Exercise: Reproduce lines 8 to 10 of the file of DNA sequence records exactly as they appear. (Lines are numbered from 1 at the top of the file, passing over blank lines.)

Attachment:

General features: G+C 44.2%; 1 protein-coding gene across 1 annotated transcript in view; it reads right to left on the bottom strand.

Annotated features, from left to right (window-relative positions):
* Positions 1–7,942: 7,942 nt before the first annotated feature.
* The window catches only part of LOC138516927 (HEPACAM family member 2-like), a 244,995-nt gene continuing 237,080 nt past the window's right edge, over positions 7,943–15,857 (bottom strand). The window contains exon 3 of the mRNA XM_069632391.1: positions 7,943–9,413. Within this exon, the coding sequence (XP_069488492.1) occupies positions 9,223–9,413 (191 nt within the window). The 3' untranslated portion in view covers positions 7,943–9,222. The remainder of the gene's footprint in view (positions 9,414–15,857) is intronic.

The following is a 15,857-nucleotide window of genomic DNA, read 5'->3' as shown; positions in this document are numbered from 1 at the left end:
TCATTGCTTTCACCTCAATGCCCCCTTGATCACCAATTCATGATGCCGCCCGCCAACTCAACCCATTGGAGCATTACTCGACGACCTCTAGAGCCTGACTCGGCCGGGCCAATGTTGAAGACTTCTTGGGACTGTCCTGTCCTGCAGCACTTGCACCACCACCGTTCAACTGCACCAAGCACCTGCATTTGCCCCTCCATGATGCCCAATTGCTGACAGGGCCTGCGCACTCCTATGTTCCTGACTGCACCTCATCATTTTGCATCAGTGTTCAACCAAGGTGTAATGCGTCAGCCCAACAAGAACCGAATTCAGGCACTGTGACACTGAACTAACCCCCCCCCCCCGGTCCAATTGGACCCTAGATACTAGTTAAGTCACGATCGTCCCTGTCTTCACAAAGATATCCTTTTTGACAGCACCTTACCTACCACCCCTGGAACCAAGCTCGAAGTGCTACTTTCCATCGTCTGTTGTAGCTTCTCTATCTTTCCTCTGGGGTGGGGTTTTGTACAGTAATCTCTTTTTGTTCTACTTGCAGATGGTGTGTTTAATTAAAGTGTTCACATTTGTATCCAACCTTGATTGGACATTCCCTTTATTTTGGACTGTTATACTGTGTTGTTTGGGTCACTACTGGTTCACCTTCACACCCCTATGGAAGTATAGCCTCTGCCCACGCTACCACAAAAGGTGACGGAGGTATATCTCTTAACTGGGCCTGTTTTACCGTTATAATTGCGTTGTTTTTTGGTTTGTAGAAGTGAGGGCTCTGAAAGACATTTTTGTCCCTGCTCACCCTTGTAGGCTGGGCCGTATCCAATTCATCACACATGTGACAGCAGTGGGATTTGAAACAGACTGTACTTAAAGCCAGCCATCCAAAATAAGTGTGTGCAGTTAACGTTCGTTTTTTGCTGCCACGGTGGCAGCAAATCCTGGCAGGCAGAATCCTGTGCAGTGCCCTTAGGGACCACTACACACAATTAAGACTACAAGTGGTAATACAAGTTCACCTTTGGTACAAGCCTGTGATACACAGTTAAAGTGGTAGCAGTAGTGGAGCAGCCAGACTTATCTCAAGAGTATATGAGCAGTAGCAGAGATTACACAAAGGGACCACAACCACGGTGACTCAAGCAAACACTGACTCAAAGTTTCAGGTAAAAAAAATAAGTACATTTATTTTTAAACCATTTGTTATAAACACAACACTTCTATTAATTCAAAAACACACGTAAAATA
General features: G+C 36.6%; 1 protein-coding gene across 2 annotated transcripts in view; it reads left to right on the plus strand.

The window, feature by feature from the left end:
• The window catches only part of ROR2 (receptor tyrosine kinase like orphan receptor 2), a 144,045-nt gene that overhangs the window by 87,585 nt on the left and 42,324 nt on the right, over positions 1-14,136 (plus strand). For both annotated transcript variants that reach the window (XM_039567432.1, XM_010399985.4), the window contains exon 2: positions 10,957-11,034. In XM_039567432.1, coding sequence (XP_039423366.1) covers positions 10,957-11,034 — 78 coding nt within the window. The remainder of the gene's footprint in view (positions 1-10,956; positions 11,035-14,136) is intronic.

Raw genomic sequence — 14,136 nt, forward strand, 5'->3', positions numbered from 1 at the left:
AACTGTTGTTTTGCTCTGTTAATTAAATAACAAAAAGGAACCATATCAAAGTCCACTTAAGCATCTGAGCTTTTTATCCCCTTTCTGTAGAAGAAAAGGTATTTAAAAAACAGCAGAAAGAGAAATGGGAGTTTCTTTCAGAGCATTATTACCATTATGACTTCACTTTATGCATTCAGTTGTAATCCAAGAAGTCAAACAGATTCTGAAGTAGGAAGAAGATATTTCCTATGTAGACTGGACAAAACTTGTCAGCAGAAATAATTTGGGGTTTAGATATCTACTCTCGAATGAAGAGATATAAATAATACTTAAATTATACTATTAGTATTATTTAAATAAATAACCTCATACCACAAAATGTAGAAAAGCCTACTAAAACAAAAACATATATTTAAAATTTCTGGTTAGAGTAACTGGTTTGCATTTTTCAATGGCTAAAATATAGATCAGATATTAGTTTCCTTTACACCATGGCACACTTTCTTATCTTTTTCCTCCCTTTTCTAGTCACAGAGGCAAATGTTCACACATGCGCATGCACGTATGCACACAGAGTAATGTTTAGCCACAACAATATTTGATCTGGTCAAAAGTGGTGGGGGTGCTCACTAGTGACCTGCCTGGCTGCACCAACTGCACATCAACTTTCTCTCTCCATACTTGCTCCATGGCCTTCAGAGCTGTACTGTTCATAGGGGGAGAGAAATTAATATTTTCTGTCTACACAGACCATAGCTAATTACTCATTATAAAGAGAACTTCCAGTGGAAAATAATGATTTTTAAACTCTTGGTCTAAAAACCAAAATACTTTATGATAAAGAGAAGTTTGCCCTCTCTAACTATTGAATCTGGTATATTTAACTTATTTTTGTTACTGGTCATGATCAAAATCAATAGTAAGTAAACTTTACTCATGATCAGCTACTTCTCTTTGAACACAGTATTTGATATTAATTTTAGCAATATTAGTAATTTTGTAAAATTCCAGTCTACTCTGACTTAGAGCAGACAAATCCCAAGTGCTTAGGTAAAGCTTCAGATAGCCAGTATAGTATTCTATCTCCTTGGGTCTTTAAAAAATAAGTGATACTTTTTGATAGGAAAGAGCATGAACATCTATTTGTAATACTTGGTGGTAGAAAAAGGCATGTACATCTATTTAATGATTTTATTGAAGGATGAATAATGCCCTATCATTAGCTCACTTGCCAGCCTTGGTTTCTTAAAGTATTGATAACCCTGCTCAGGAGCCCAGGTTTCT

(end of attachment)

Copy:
The window, feature by feature from the left end:
• The window catches only part of ROR2 (receptor tyrosine kinase like orphan receptor 2), a 144,045-nt gene that overhangs the window by 87,585 nt on the left and 42,324 nt on the right, over positions 1-14,136 (plus strand). For both annotated transcript variants that reach the window (XM_039567432.1, XM_010399985.4), the window contains exon 2: positions 10,957-11,034. In XM_039567432.1, coding sequence (XP_039423366.1) covers positions 10,957-11,034 — 78 coding nt within the window. The remainder of the gene's footprint in view (positions 1-10,956; positions 11,035-14,136) is intronic.

Raw genomic sequence — 14,136 nt, forward strand, 5'->3', positions numbered from 1 at the left: